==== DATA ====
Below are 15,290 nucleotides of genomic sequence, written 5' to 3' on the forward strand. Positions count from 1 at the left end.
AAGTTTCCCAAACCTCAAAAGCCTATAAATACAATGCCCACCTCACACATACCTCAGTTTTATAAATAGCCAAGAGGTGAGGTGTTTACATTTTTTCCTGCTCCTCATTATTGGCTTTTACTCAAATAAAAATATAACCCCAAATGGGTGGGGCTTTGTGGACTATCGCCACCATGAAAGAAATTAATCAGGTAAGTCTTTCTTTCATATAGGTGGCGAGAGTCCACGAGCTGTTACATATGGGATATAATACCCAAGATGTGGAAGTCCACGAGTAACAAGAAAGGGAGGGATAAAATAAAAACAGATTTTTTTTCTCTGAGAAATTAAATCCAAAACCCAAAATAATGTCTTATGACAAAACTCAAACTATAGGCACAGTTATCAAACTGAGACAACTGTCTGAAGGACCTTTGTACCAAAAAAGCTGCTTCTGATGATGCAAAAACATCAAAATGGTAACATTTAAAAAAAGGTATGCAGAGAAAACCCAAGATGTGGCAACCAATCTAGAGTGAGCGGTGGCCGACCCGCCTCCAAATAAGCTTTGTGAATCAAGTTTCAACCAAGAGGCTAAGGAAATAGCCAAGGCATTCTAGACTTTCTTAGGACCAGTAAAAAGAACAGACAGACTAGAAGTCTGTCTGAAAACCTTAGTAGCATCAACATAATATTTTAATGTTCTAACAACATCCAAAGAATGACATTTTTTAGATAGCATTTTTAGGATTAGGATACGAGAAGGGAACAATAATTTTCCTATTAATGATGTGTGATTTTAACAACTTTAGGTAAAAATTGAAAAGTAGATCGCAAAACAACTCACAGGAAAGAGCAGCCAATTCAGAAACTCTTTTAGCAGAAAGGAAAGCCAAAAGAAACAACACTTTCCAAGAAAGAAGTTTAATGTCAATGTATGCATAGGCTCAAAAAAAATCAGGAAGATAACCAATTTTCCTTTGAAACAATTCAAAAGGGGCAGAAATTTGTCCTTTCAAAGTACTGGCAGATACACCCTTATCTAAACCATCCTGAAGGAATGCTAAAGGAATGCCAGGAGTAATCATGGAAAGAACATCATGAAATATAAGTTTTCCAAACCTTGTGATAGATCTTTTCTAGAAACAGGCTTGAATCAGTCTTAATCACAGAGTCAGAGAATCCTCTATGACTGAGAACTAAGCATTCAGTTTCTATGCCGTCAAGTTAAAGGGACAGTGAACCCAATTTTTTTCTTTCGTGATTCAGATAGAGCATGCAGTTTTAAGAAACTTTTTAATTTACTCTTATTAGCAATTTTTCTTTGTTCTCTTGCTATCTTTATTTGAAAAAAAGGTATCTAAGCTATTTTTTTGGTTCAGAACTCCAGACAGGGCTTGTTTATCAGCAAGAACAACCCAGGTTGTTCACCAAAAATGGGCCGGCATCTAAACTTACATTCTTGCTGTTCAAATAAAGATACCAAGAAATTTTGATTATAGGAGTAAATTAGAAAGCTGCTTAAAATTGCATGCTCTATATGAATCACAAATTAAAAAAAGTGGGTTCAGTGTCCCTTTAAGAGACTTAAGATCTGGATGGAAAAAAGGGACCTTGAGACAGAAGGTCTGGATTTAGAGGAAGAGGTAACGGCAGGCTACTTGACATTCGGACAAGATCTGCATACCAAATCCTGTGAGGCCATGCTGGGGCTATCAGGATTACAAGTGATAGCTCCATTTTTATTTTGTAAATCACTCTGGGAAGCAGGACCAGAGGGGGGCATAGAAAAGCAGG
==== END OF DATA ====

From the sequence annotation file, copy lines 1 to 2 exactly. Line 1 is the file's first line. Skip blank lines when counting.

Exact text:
Below are 15,290 nucleotides of genomic sequence, written 5' to 3' on the forward strand. Positions count from 1 at the left end.
AAGTTTCCCAAACCTCAAAAGCCTATAAATACAATGCCCACCTCACACATACCTCAGTTTTATAAATAGCCAAGAGGTGAGGTGTTTACATTTTTTCCTGCTCCTCATTATTGGCTTTTACTCAAATAAAAATATAACCCCAAATGGGTGGGGCTTTGTGGACTATCGCCACCATGAAAGAAATTAATCAGGTAAGTCTTTCTTTCATATAGGTGGCGAGAGTCCACGAGCTGTTACATATGGGATATAATACCCAAGATGTGGAAGTCCACGAGTAACAAGAAAGGGAGGGATAAAATAAAAACAGATTTTTTTTCTCTGAGAAATTAAATCCAAAACCCAAAATAATGTCTTATGACAAAACTCAAACTATAGGCACAGTTATCAAACTGAGACAACTGTCTGAAGGACCTTTGTACCAAAAAAGCTGCTTCTGATGATGCAAAAACATCAAAATGGTAACATTTAAAAAAAGGTATGCAGAGAAAACCCAAGATGTGGCAACCAATCTAGAGTGAGCGGTGGCCGACCCGCCTCCAAATAAGCTTTGTGAATCAAGTTTCAACCAAGAGGCTAAGGAAATAGCCAAGGCATTCTAGACTTTCTTAGGACCAGTAAAAAGAACAGACAGACTAGAAGTCTGTCTGAAAACCTTAGTAGCATCAACATAATATTTTAATGTTCTAACAACATCCAAAGAATGACATTTTTTAGATAGCATTTTTAGGATTAGGATACGAGAAGGGAACAATAATTTTCCTATTAATGATGTGTGATTTTAACAACTTTAGGTAAAAATTGAAAAGTAGATCGCAAAACAACTCACAGGAAAGAGCAGCCAATTCAGAAACTCTTTTAGCAGAAAGGAAAGCCAAAAGAAACAACACTTTCCAAGAAAGAAGTTTAATGTCAATGTATGCATAGGCTCAAAAAAAATCAGGAAGATAACCAATTTTCCTTTGAAACAATTCAAAAGGGGCAGAAATTTGTCCTTTCAAAGTACTGGCAGATACACCCTTATCTAAACCATCCTGAAGGAATGCTAAAGGAATGCCAGGAGTAATCATGGAAAGAACATCATGAAATATAAGTTTTCCAAACCTTGTGATAGATCTTTTCTAGAAACAGGCTTGAATCAGTCTTAATCACAGAGTCAGAGAATCCTCTATGACTGAGAACTAAGCATTCAGTTTCTATGCCGTCAAGTTAAAGGGACAGTGAACCCAATTTTTTTCTTTCGTGATTCAGATAGAGCATGCAGTTTTAAGAAACTTTTTAATTTACTCTTATTAGCAATTTTTCTTTGTTCTCTTGCTATCTTTATTTGAAAAAAAGGTATCTAAGCTATTTTTTTGGTTCAGAACTCCAGACAGGGCTTGTTTATCAGCAAGAACAACCCAGGTTGTTCACCAAAAATGGGCCGGCATCTAAACTTACATTCTTGCTGTTCAAATAAAGATACCAAGAAATTTTGATTATAGGAGTAAATTAGAAAGCTGCTTAAAATTGCATGCTCTATATGAATCACAAATTAAAAAAAGTGGGTTCAGTGTCCCTTTAAGAGACTTAAGATCTGGATGGAAAAAAGGGACCTTGAGACAGAAGGTCTGGATTTAGAGGAAGAGGTAACGGCAGGCTACTTGACATTCGGACAAGATCTGCATACCAAATCCTGTGAGGCCATGCTGGGGCTATCAGGATTACAAGTGATAGCTCCATTTTTATTTTGTAAATCACTCTGGGAAGCAGGACCAGAGGGGGGCATAGAAAAGCAGG